The indirect residual method has been chosen to estimate the asset land underlying other buildings and structures and land underlying dwellings. The residual method provides consistency with observable market values of properties and the estimates of the stock of buildings from the perpetual inventory method5 (PIM) and has been successfully implemented in other countries, including Statistics Netherlands. These reasons support our decision to use this method for the UK to estimate the value of land underlying dwellings and other buildings and structures.
The national balance sheet (NBS) dataset is used to represent the combined value (NBSi, t). The combined value is the land plus the structure. Office for National Statistics (ONS) uses numerous sources to ensure that the estimates are representative of the UK’s assets. More information on how the NBS is compiled can be found in the National Balance Sheet statistical release.
The capital stock dataset is used as the structural value (CSi,t). Reliable sources for the structural value are not readily available elsewhere and the European System of Accounts (ESA 2010) states that fixed assets are recorded at market prices or, if not possible, then at purchasers’ prices plus the costs of ownership transfer at acquisition, less the accumulated consumption of fixed capital. As it is unlikely that dwellings will be sold separate from the land on which they sit, an alternative source of data is needed to represent the structural value.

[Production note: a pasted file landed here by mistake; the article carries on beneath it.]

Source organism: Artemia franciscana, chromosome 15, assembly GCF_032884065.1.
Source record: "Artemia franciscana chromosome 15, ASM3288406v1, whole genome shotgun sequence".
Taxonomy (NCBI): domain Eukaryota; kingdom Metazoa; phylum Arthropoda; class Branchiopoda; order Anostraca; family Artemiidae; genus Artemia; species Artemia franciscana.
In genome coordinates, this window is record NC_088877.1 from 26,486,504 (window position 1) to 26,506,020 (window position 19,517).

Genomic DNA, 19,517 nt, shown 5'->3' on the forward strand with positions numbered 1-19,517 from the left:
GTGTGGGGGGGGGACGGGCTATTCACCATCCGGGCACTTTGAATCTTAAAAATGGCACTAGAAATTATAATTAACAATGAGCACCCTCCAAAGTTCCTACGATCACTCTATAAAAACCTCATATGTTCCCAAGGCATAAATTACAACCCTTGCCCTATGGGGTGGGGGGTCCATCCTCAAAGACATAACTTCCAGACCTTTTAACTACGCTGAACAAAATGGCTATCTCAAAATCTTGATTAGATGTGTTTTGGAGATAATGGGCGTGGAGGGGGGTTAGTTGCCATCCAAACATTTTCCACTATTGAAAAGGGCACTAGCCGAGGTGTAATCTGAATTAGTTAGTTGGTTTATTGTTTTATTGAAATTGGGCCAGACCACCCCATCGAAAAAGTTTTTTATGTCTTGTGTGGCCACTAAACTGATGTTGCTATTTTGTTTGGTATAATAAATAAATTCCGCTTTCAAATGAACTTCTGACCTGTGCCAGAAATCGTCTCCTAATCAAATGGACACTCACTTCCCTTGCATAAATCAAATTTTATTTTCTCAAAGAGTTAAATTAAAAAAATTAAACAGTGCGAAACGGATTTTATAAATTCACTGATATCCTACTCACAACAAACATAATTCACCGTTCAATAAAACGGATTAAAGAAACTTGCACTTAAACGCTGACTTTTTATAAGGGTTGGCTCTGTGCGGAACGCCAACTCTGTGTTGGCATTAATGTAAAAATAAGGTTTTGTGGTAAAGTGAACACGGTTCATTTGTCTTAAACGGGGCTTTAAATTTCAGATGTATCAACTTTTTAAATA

Net capital stock is defined as the market value of fixed assets. Estimates of the net capital stock are estimated by ONS using the perpetual inventory method5, which takes gross fixed capital formation (GFCF) data by industry and uses it to form estimates of the value of capital stocks in use in the UK.
However, net capital stock may be not be fully representative of the holding sector due to the treatment in GFCF of the change in ownership of second hand assets. Due to the issue of separating the value of land and buildings in the GFCF data for existing construction type assets, “dwellings” and “buildings and other structures” assets are only recorded when first constructed and any disposals and acquisitions when they are used are not recorded. This means that these produced assets belong to the stock of the sector of their first investment throughout their whole service life. This may result in underestimations/ overestimations in each sector. Whilst we recognise these limitations, they are not considered to be significant enough to invalidate the use of the residual method in the absence of a viable alternative.
The residual formula applied to land underlying buildings and structures can be described by the following equation:
Improving the distribution of real estate value sector breakdown